Speech is actually the sound that comes out of our mouths. Language is the understanding of what the words mean. When a child’s language or speech is developing in the right sequence, but at a slower rate, a child is said to have a speech or language delay.
“Delayed speech or language development is the most common developmental problem. It affects five to ten percent of preschool kids.” (1)
The American Speech-Language-Hearing Association says that any “speech or language problem is likely to have a significant effect on the child’s social and academic skills and behavior.”
Causes of speech and language delays
As with most things, there isn’t just one root cause of speech and/or language delays. Causes may include:
• Language-based learning disability
• Hearing loss
• Intellectual disability
• Neglect or abuse or lack of exposure to language and speech
• Being born prematurely
• Auditory processing disorder
• Neurological conditions such as cerebral palsy, muscular dystrophy
• Cleft lip, or left lip and palate, as well as other structural issues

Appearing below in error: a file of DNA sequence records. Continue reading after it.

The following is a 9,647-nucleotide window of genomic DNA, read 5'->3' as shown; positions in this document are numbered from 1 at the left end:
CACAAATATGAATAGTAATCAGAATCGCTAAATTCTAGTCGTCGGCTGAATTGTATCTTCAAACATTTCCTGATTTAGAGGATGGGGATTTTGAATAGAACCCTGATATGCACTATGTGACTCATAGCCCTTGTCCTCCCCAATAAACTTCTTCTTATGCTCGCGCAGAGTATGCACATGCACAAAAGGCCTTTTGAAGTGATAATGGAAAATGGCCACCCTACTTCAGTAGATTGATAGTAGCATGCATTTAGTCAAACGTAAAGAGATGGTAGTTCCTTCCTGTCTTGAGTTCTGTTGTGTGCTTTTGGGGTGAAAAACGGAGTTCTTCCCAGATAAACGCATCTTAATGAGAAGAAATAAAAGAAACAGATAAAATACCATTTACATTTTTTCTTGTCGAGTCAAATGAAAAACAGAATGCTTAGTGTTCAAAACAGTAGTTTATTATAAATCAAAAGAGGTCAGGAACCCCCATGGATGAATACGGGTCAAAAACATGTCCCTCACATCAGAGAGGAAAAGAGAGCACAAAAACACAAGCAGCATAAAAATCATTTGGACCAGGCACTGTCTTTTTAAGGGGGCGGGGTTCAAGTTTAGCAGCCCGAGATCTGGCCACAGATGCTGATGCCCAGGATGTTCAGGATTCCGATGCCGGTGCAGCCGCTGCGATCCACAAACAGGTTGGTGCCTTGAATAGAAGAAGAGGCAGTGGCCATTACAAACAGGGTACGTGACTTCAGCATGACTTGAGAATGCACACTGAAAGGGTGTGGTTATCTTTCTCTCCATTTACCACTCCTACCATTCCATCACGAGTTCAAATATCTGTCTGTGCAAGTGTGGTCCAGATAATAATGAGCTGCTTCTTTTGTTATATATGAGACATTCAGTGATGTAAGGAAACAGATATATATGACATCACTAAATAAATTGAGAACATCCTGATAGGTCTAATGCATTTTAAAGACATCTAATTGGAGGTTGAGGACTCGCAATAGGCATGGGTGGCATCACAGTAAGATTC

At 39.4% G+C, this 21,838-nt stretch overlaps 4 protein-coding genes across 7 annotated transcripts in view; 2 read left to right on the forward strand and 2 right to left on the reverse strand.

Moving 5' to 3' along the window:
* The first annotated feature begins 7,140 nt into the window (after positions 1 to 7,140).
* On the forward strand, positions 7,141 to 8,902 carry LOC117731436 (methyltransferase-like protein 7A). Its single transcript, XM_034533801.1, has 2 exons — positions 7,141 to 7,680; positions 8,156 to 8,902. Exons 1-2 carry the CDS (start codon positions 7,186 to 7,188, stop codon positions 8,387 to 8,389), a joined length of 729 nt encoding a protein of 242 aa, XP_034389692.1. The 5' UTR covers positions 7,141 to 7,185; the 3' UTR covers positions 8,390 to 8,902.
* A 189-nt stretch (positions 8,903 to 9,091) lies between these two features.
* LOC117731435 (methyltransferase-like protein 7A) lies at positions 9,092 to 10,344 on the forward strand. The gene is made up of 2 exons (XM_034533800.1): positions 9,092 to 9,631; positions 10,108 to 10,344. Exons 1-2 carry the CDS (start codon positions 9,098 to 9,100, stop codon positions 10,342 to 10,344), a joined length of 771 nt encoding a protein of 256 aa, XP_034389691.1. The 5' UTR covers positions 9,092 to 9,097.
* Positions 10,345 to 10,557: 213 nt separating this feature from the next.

• Speech apraxia
• Selective mutism
Does my child really have a speech delay? Or is she just a late bloomer?
The key, here, is to look at your child’s ability to communicate overall, and not just whether or not he or she is using words. Your child may not say much, but he/she should still be able to indicate to you what he or she wants.
The American Speech-Language-Hearing Association has a list of age-related speech and language milestones that you can review here.
Toronto Preschool Speech and Language Services (Canada) also has a communication checklist that’s available in several different languages: here.
These are the things that, on average, most monolingual speaking children will accomplish by the upper age in that age range. Remember that just because your child is not able to do one of the skills does not mean there is a speech or language delay.